Updated: Sep 27, 2021
It is a generally accepted fact that young adults and students are broke and living from paycheck to paycheck. How about we start changing that superstition?
Okay, look, I understand that this topic is boring as fuck for most people.
That's why I'll write this post straight to the point with no bullshitting about ROI, dividends, compound interests and so on, giving you only key info you'll need to get you started when taking care of your personal finances, while actually still enjoying yourself and not cutting back on any Starbucks coffees.
Below is the guide - the key points we're going to cover in this blog:
Work, hustle & raise your income.
Income is money that you get in return for working at a job, receiving a monthly scholarship or selling weed.
Our goal is to do more of that. Work more or sell more weed - of course only in countries where it's legal... of course;)
1.1 Raise Your Income Asap
But really though, there are many ways to raise your income, especially if you're a student - because quite frankly, you have nothing to lose.
The obvious ones are:
Get a job.
Ask for a pay-raise (only if you think your input and contribution to the company is underrated)
Find a job that pays more
Learn a new skill that pays well.
The only advice I can give you here is: GO FOR IT.
Don't be afraid to talk to your boss about your salary.
Don't be afraid to change jobs.
Don't be afraid to level up your career.
If you need more guidance on this, check out book recommendations in 3rd chapter.
1.2 Side Hustles
There is also something called side-hustles. When you finish your job at 4 pm, you still have some hours left until sleep. Those hours can be used either for watching Netflix, scrolling through IG and chilling on the couch, or you could go step forward and start building your wealth with side hustles.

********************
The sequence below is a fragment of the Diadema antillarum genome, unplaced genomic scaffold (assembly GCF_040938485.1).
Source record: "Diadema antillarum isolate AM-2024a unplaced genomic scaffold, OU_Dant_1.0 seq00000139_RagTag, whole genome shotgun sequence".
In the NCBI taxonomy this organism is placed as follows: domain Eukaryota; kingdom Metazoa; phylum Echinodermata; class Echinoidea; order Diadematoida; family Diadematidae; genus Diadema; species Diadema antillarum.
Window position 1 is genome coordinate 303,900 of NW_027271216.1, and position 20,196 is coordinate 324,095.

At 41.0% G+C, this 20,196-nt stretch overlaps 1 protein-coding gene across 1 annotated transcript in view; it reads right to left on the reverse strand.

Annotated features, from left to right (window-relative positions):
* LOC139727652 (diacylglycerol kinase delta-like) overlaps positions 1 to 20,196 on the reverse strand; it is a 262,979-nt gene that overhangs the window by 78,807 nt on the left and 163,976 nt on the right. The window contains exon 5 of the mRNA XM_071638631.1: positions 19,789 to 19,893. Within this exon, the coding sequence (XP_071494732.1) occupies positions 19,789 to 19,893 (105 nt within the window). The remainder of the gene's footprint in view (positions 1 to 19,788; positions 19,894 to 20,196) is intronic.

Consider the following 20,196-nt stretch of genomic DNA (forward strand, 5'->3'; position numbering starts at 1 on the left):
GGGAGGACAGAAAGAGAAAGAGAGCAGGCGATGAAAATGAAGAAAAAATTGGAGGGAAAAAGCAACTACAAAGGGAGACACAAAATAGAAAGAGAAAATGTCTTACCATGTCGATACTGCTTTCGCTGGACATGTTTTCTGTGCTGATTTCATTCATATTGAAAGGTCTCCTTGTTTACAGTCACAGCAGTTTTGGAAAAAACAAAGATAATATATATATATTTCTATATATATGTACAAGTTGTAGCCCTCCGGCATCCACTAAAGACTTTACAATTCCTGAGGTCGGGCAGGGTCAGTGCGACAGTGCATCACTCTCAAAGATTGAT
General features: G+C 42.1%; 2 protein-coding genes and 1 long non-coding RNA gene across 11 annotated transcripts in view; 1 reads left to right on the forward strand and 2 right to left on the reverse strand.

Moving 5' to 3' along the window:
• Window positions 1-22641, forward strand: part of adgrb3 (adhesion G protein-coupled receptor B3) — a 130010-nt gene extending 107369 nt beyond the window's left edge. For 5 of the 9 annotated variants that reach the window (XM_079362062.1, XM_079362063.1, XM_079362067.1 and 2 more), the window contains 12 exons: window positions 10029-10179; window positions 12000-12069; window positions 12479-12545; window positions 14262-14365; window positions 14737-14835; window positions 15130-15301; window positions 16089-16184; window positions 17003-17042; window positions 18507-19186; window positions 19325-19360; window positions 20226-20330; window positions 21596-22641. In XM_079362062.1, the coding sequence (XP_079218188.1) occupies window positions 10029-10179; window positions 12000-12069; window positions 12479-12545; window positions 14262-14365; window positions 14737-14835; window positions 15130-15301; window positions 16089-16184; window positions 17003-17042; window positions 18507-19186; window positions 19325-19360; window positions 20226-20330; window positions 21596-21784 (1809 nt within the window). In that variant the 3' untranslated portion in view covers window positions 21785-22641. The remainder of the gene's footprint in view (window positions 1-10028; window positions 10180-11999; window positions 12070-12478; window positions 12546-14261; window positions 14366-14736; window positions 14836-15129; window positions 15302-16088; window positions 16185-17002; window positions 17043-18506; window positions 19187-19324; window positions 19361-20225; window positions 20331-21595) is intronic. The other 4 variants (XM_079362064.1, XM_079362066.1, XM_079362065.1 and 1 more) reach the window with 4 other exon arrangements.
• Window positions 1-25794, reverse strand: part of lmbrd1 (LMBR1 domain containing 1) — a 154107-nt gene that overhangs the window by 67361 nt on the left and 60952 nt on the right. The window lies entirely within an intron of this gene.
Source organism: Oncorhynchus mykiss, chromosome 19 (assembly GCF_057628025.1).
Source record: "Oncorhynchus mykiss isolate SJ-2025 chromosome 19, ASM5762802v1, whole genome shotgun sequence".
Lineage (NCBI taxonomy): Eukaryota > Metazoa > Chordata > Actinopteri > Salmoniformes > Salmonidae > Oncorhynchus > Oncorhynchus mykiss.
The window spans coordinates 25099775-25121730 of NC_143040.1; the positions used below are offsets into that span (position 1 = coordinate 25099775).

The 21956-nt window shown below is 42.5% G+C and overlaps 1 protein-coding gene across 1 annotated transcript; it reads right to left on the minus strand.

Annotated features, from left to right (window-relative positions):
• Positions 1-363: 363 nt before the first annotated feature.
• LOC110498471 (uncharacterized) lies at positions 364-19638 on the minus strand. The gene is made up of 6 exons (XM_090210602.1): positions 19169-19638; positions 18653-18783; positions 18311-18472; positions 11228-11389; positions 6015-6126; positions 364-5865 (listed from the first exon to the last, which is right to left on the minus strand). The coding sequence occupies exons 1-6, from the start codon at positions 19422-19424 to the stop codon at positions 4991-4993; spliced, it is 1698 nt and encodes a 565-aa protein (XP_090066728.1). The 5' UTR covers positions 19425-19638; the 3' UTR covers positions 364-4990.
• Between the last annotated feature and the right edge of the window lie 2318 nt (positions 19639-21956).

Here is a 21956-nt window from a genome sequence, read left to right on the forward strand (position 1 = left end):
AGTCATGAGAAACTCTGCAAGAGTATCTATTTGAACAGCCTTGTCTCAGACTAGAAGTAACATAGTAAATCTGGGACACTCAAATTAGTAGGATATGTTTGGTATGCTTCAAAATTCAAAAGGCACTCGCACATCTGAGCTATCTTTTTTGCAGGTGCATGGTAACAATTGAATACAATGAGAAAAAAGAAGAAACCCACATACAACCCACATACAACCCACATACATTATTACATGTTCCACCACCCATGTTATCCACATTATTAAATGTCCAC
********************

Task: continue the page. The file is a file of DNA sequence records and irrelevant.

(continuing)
Here are some examples:
Become an online tutor
Build theme pages on Instagram
Start a blog or YouTube channel
GO FOR IT.
Suggestions and a real-life example: Track your income with a simple excel sheet. That way you'll be able to track the growth of your income.
Let's say we get a job that pays 1000€ monthly. We'll now see how we can allocate this money with a system inspired by Ramit Sethi.
No, you probably don't need that.
I can't express this enough - live below your standards. Once your income starts rising, don't let your expenses rise as well.
“If you will live like no one else, later you can live like no one else.”
― Total Money Makeover by Dave Ramsey
One of my friends recently bought the new iPhone for some crazy price. He was working hard and his cash balance grew exponentially as he has no other expenses.
So he decided to treat himself with a new phone, while the previous one worked perfectly fine.
Let's get something absolutely fucking straight - most of the time money controls us, even though we might say we know where our money goes.
Deciding to walk towards a path of financial independence and stability means controlling your own behavior around money. It all starts from seeing through our illusions and impulses to get the "next new best thing".
But then that also raises a new question: "Does that mean I can never treat myself anymore?" ... Fuck no, it's all about planning and saving, which I'll talk about more in chapter 2.4
2.1 Expenses - Fixed costs
For personal budgeting purposes, fixed expenses are the costs that you can forecast with confidence because they don't change from month to month or period to period. (lease and rental payments, insurance, interest payments,...)
If you're a student you probably don't have as many monthly expenses (phone bill, subscriptions, ...) as someone with a family would have.